• Photos of participants receiving GEDs or other awards
  • Letters of commendation from employers or teachers

Fishbowl Drawings 

  • Chits from a fishbowl that may earn tangible or non-tangible incentives of varying magnitudes.

Ambassadorships 

  • Represent the Drug Court to outside agencies, such as church groups, legislators or the media.

Written Commendations

  • Letters of Attainment from the judge
  • Progress Reports or Report Cards from treatment providers or probation officers

Self-Improvement Services 

  • Resume writing assistance 
  • Dress for Success
  • Job interview preparation classes
  • Pre-vocational assistance
  • GED, literacy, or educational assistance
  • Public speaking pointers
  • Meal preparation or nutritional classes
  • Yoga or exercise classes

Commencement Ceremony

  • Robes and “Pomp and Circumstance”
  • Flowers, plaques, and framed diplomas
  • Pictures taken with the staff and judge
  • Delivering thankfulness speeches
  • Hearing speeches from local or national celebrities and politicians  
  • Words of redemption and congratulation from the arresting police officer
  • Media coverage or interviews bearing witness to graduates’ success
 

Supervised Social Gatherings

  • Picnics or parties
  • Sober dances
  • Recovery games or activities
  • Picture day (formal portraits taken)
  • Family day (food and games provided to invited family members and friends)

Legal Incentives

  • Dismissal of the charge(s) or vacation of a guilty plea
  • Reduction in the charge(s)
  • Reduction of the sentence
  • Avoidance of jail or prison 
  • Curtailment of a probation term or “tail”
  • Consolidation of multiple probationary terms
  • Expungement of the arrest or conviction record

SANCTIONS

Low Moderate High

Verbal Admonishments

Increased Supervision Requirements

  • More frequent probation appointments
  • More frequent status hearings

Day Reporting 

  • Several hours per day or week at probation office or other reporting center probation appointments

Letters of Apology 

 

*Tape recordings may be used in lieu of writing assignments for participants who are illiterate or have difficulty writing.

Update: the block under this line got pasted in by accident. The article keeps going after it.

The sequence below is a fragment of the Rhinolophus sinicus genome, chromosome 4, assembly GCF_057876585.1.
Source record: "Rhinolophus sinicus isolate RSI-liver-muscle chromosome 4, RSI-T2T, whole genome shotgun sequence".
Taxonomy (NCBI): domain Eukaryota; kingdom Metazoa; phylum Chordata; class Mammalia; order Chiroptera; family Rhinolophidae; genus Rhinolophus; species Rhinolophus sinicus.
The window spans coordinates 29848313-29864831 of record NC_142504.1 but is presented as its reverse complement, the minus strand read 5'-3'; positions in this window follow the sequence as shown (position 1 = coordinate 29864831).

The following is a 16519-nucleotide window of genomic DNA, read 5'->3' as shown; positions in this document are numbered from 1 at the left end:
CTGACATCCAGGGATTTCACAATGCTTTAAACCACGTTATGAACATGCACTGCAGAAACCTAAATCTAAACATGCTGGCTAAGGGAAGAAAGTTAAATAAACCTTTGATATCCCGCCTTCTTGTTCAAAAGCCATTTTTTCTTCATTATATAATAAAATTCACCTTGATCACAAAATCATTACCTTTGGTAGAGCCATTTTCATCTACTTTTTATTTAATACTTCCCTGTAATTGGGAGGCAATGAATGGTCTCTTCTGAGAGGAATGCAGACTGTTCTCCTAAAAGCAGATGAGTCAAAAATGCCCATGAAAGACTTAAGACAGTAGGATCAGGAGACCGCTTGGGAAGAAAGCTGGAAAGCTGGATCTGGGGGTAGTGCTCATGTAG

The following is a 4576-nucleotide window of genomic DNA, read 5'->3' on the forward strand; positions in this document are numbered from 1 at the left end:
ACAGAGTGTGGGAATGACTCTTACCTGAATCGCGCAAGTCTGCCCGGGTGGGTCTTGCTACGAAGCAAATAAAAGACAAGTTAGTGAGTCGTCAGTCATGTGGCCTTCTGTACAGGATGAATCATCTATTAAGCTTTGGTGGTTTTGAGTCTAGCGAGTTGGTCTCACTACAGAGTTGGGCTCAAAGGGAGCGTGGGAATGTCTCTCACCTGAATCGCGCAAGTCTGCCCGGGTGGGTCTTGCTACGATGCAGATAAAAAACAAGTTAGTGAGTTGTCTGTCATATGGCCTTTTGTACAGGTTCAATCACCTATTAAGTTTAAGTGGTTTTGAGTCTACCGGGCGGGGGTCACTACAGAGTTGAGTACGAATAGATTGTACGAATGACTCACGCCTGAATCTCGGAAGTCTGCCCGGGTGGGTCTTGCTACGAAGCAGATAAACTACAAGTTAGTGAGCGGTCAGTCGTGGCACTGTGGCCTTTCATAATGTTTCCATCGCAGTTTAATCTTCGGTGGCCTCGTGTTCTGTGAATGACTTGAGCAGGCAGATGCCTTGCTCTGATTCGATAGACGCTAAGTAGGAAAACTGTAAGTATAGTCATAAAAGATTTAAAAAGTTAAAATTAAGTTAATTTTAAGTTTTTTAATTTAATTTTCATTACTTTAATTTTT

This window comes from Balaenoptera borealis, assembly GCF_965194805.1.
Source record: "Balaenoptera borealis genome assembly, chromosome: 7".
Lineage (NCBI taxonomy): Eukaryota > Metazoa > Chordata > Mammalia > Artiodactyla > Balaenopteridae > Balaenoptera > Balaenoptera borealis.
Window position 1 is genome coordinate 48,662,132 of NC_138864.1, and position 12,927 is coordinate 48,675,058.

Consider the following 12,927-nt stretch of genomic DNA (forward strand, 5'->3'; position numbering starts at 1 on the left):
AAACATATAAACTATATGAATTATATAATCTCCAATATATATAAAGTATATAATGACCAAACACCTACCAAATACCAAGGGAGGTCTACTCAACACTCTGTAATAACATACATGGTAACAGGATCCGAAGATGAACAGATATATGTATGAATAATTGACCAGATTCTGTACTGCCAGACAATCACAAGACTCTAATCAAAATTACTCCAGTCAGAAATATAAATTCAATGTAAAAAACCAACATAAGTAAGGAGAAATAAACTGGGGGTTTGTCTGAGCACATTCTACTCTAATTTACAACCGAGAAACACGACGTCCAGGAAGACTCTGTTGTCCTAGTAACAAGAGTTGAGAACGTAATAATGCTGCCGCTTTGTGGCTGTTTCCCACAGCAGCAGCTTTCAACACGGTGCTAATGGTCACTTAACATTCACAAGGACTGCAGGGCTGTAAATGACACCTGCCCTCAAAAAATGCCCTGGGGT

Electronic Surveillance

  • Anklet monitor
  • SCRAM® device
  • Car interlock device

Essay Assignments

*Tape recordings may be used in lieu of writing assignments for participants who are illiterate or have difficulty writing.

  • Definition of recovery 
  • Relapse triggers
  • Drug refusal skills
  • Managing cravings
  • Lying and dishonesty
  • The disease of addiction
  • The impact of addiction on the family
  • The role of treatment
  • The role of peer support groups

Useful Community Service

  • Set up for or clean up after treatment sessions, court sessions or graduation ceremonies
  • Wash police cars 
  • Clean the jail, courthouse, treatment facility or probation office 
  • Pick up trash on the roadside
  • Sweep gyms or other facilities 
  • Clean graveyards
  • Clean animal shelters 
  • Assist with Habitat for Humanity
  • Work in a soup kitchen
  • Staff community events
  • Clean Sheriff’s horse stalls

Home Detention

  • Phone monitored curfew

Daily Activity Logs  

  • Monitor and report on adherence to pre-set daily routine

Monetary Fines or Fees

 

Flash Jail Sanctions 

  • Ideally 1 to 5 days
  • May be served on weekend or other pre-planned time

Journaling

  • Monitor and report on thoughts, feelings and attitudes associated with drug use or antisocial activities

 

Holding Cell

  • Remain at courthouse and return for status review at end of court session

Termination  

 

Life Skills Assignments

  • Open a bank account 
  • Obtain a state identification card
  • Reinstate a drivers license
  • Enroll in GED, H.S. or college classes 
  • Prepare for or conduct a job search

 

 

 

“Jury Box” Observation

  • Observe Drug Court or other court proceedings
   

Increased Community Restrictions

  • Earlier curfew
  • Increased person or area restrictions
   

Team Round-Tables 

  • Team provides feedback and direction from multiple perspectives
   

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Thank you for visiting the National Drug Court Resource Center (NDCRC) website. You've been selected to take part in a brief survey to let us know what we are doing well, and where we can improve. Please take a few minutes to share your opinions, which are essential in helping us provide the best online experience possible.



Click to Visit the Survey Now